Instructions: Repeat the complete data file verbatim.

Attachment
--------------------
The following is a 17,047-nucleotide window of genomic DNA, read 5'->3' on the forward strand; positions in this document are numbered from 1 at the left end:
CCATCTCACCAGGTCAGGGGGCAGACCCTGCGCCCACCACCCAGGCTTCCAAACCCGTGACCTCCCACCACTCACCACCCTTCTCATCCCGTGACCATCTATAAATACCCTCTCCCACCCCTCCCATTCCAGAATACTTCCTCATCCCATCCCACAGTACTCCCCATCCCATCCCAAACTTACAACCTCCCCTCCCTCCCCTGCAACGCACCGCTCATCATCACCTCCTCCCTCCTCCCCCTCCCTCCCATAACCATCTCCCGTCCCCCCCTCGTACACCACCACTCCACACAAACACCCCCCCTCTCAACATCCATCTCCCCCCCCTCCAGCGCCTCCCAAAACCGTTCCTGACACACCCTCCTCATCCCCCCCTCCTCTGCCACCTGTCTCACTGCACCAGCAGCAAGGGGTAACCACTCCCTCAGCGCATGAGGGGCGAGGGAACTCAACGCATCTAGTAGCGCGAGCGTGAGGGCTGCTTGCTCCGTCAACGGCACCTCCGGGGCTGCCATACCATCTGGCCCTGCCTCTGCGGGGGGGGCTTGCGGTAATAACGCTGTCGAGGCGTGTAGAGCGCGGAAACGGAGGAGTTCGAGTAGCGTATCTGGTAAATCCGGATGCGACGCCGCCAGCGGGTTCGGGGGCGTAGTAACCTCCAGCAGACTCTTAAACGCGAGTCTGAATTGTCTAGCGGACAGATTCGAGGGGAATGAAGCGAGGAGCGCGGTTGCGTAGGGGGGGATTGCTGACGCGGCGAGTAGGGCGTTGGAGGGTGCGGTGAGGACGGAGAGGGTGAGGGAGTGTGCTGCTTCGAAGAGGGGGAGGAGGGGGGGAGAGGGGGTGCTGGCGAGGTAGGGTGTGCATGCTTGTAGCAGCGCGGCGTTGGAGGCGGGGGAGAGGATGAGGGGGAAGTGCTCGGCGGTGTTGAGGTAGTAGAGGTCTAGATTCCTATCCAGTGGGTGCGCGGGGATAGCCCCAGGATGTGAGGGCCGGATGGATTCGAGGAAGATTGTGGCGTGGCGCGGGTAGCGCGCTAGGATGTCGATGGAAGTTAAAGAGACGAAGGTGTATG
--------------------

The following is a 17,047-nucleotide window of genomic DNA, read 5'->3' on the forward strand; positions in this document are numbered from 1 at the left end:
CCATCTCACCAGGTCAGGGGGCAGACCCTGCGCCCACCACCCAGGCTTCCAAACCCGTGACCTCCCACCACTCACCACCCTTCTCATCCCGTGACCATCTATAAATACCCTCTCCCACCCCTCCCATTCCAGAATACTTCCTCATCCCATCCCACAGTACTCCCCATCCCATCCCAAACTTACAACCTCCCCTCCCTCCCCTGCAACGCACCGCTCATCATCACCTCCTCCCTCCTCCCCCTCCCTCCCATAACCATCTCCCGTCCCCCCCTCGTACACCACCACTCCACACAAACACCCCCCCTCTCAACATCCATCTCCCCCCCCTCCAGCGCCTCCCAAAACCGTTCCTGACACACCCTCCTCATCCCCCCCTCCTCTGCCACCTGTCTCACTGCACCAGCAGCAAGGGGTAACCACTCCCTCAGCGCATGAGGGGCGAGGGAACTCAACGCATCTAGTAGCGCGAGCGTGAGGGCTGCTTGCTCCGTCAACGGCACCTCCGGGGCTGCCATACCATCTGGCCCTGCCTCTGCGGGGGGGGCTTGCGGTAATAACGCTGTCGAGGCGTGTAGAGCGCGGAAACGGAGGAGTTCGAGTAGCGTATCTGGTAAATCCGGATGCGACGCCGCCAGCGGGTTCGGGGGCGTAGTAACCTCCAGCAGACTCTTAAACGCGAGTCTGAATTGTCTAGCGGACAGATTCGAGGGGAATGAAGCGAGGAGCGCGGTTGCGTAGGGGGGGATTGCTGACGCGGCGAGTAGGGCGTTGGAGGGTGCGGTGAGGACGGAGAGGGTGAGGGAGTGTGCTGCTTCGAAGAGGGGGAGGAGGGGGGGAGAGGGGGTGCTGGCGAGGTAGGGTGTGCATGCTTGTAGCAGCGCGGCGTTGGAGGCGGGGGAGAGGATGAGGGGGAAGTGCTCGGCGGTGTTGAGGTAGTAGAGGTCTAGATTCCTATCCAGTGGGTGCGCGGGGATAGCCCCAGGATGTGAGGGCCGGATGGATTCGAGGAAGATTGTGGCGTGGCGCGGGTAGCGCGCTAGGATGTCGATGGAAGTTAAAGAGACGAAGGTGTATG